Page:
The sheriff said Alexander was born in North Carolina, and his family later moved to New York, where he got married, before moving to Chicago in 1975. He later got divorced and then disappeared, according to Dart.
“He had both the misfortune of living in the area where John Wayne Gacy did most of his killing, where he targeted most of his victims. He also had the misfortune of also operating in an area where John Gacy targeted specific people and specific groups as well,” Dart said.
Francis Wayne Alexander (Source: Cook County Sheriff)
Dart said Alexander’s family at the time believed he simply wanted to be left alone, and no missing person’s report was ever filed.
“It is hard, even 45 years later, to know the fate of our beloved Wayne. He was killed at the hands of a violent and evil man. Our hearts are heavy. Our sympathies go out to other victims’ families. Our only comfort is knowing this killer no longer breathes the same air as we do. We can now lay to rest what happened, and move forward by honoring Wayne. We ask that you respect our wishes of privacy as we process this tragedy,” his family said in a statement provided by Dart’s office.
DNA from one of Alexander’s molars was used to identify him.
Cairenn Binder, a forensic genealogist with the DNA Doe Project, a non-profit group that works to help identify John and Jane Does through genetic testing, said they were able to match the DNA from Alexander’s molar to several members of his family tree on a genealogy website, including his second cousin and several other more distant cousins.
The DNA Doe Project then shared those DNA samples with Dart’s office, who were able to complete the investigation and determine Alexander was the Gacy victim previously known only as Victim Number 5, by comparing the DNA from Alexander’s tooth to his mother’s and half-brother’s DNA.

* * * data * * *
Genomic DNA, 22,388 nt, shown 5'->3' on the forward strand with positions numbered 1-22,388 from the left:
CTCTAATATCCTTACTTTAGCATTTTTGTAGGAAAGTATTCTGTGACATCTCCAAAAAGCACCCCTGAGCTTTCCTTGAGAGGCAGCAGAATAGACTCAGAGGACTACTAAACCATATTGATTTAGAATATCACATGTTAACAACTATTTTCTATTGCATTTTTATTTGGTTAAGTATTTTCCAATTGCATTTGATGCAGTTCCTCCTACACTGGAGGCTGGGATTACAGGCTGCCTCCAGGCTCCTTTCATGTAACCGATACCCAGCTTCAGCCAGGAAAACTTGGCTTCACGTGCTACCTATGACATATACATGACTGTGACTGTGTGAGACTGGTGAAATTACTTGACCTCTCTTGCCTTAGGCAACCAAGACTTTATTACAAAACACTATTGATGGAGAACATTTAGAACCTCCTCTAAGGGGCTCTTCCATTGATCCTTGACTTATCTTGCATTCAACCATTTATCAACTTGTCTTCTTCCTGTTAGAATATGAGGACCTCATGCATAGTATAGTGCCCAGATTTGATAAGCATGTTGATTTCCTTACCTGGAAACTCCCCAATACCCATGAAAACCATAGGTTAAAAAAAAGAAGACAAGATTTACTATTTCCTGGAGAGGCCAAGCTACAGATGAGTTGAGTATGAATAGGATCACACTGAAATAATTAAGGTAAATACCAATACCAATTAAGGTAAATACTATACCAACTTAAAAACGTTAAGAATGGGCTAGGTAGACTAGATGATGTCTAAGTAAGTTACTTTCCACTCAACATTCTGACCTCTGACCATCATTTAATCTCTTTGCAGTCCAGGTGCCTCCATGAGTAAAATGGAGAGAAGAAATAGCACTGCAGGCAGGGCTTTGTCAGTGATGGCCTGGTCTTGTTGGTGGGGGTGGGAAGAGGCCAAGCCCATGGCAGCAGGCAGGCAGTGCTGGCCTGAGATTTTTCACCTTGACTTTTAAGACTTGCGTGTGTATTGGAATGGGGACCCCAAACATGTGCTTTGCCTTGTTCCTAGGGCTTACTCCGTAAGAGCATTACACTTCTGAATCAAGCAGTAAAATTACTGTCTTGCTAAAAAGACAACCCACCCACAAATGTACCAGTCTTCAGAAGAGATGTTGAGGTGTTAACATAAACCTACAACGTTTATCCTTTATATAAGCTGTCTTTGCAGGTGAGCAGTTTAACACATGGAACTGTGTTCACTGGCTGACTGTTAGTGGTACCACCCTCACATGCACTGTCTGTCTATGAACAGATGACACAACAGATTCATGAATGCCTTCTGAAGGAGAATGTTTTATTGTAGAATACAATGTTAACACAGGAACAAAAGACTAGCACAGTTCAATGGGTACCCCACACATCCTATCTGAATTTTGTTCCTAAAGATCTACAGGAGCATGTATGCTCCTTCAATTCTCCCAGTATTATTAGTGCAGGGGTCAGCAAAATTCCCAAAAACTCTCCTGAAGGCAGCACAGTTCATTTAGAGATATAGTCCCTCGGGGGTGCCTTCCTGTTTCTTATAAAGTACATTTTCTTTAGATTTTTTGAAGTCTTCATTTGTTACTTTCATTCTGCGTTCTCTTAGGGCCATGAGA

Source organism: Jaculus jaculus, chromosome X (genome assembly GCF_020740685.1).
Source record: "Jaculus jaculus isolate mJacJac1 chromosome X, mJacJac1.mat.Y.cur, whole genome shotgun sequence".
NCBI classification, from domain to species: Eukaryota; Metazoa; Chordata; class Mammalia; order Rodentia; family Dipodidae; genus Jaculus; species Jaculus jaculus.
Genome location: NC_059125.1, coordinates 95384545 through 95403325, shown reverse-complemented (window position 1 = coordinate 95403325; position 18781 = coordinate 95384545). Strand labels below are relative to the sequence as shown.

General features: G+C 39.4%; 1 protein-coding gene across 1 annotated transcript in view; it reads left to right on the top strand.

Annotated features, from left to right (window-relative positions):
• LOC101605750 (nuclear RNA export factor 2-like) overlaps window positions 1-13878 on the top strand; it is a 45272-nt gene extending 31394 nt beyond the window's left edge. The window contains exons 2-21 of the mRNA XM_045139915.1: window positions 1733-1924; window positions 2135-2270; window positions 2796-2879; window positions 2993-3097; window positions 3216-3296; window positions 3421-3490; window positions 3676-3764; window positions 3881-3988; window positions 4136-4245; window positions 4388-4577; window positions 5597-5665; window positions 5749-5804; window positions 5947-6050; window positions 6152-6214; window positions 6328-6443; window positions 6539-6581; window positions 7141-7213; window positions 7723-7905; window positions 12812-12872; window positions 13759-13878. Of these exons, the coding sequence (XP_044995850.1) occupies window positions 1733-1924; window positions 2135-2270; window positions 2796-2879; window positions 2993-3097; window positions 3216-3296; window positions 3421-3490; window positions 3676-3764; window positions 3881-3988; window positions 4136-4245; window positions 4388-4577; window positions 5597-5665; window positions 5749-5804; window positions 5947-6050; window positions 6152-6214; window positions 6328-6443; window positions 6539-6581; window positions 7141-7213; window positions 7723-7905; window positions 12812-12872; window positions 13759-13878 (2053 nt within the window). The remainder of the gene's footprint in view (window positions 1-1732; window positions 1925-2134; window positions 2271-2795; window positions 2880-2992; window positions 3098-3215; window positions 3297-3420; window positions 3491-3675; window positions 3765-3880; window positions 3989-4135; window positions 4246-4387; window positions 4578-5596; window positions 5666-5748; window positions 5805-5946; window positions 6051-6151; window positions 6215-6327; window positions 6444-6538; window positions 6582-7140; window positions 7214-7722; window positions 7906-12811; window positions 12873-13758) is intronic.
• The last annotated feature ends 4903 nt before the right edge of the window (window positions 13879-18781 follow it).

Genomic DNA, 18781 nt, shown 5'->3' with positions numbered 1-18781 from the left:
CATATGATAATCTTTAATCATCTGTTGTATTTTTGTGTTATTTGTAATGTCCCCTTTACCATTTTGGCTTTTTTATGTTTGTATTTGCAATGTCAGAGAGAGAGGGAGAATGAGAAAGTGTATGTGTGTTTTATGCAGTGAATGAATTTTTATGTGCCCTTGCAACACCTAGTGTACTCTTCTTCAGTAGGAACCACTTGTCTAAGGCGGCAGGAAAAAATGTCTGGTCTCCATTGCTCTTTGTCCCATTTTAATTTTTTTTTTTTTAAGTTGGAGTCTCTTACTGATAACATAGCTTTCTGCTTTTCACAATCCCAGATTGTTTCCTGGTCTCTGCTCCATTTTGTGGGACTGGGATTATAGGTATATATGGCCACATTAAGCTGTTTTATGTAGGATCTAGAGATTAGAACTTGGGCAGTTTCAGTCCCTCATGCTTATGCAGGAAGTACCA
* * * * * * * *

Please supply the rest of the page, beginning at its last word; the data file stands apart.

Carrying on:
Sheriff’s detectives also used financial records, parking tickets, and other records to confirm Alexander was Victim Number 5.
“It was the typical painstaking work of finding out when Wayne was last seen – tax records, parking tickets – that we were able to put this all together, combining it with the DNA,” Dart said.
Dart said he spoke to Alexander’s family after identifying him as one of Gacy’s victims, and they are “incredibly thankful” to have a sense of closure.
“I’m ecstatic we were able to bring out some closure. It’s heartbreaking talking to the family. This is the first time we actually had a parent that was still alive from one of the cases, and it was very difficult talking to her; a very, very sweet, sweet lady,” Dart said.
Gacy killed at least 33 young men in the 1970s. Most of the victims were buried in Gacy’s home crawlspace.
For more than a decade, Dart’s office has been working to identify previously unidentified victims of Gacy’s killing spree, using new DNA testing technology.
In 2011, detectives used DNA to confirm that 19-year-old William George Bundy was one of Gacy’s unidentified victims. He was a Senn High School dropout who disappeared in 1976.
In 2017, the sheriff’s office identified 16-year-old James Byron Haakenson, a runaway from Minnesota, as another Gacy victim.
Five other victims remain unidentified, and Dart said his office is committed to continuing its work to find out who they were.
“We are going to continue pressing ahead with that. We’re going to utilize all these different tools that we have utilized on this,” he said.
“There’s still often family out there wondering what happened to their family member,” Lord added. “And so even if we, in a lot of our cases, we can’t provide full answers about who killed them, or what happened or how they met their demise, we can at least give that Jane Doe and John Doe their name back, we can return them to their family member, and we can make sure that they’re laid [to] rest properly.”